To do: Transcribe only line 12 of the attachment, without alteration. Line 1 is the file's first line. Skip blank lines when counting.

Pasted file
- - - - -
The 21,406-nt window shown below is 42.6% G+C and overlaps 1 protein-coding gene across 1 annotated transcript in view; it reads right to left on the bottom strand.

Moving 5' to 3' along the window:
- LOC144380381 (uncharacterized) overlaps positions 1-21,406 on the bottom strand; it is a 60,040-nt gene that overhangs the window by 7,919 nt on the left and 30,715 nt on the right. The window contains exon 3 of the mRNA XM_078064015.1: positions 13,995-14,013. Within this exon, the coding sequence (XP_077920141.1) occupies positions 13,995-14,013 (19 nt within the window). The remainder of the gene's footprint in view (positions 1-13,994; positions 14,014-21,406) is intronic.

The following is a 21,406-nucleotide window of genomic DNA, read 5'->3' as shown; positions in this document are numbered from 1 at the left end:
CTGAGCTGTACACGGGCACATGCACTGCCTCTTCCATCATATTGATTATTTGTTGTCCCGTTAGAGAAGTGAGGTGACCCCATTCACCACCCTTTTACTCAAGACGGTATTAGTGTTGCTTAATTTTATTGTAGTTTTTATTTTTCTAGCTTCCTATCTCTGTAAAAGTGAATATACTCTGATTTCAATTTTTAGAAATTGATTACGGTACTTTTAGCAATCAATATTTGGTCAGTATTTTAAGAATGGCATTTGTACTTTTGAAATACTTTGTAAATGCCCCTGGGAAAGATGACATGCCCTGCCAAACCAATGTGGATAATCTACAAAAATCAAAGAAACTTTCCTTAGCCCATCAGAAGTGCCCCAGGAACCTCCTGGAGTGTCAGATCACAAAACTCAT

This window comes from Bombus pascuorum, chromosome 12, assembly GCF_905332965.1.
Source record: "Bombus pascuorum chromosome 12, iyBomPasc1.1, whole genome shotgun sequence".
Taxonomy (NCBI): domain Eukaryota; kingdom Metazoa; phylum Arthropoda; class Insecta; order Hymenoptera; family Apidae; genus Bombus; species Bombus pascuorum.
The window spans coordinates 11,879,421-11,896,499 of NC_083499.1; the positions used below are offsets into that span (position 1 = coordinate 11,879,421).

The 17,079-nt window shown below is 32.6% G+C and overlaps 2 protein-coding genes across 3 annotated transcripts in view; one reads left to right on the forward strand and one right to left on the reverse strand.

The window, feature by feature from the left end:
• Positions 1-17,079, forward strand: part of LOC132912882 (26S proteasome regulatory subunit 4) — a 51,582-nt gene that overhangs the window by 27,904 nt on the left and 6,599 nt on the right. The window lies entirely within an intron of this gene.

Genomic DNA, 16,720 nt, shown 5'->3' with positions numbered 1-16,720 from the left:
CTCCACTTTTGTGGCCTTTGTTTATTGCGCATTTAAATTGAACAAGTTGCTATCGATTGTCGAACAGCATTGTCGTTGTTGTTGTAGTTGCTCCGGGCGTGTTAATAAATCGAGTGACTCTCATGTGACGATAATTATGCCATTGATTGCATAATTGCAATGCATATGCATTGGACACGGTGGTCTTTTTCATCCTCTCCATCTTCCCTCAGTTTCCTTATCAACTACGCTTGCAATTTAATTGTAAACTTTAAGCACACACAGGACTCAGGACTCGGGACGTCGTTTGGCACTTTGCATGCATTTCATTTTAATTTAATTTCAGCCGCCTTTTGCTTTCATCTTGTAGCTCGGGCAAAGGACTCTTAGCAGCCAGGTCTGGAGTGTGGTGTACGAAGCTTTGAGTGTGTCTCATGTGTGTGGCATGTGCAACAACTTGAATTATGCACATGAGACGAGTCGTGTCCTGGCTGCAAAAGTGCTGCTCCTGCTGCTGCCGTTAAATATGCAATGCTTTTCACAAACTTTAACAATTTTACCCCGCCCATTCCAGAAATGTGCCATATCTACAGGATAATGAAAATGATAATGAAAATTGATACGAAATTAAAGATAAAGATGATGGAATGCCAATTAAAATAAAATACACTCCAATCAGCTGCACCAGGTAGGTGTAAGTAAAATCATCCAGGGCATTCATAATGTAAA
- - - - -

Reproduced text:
• Positions 1-17,079, forward strand: part of LOC132912882 (26S proteasome regulatory subunit 4) — a 51,582-nt gene that overhangs the window by 27,904 nt on the left and 6,599 nt on the right. The window lies entirely within an intron of this gene.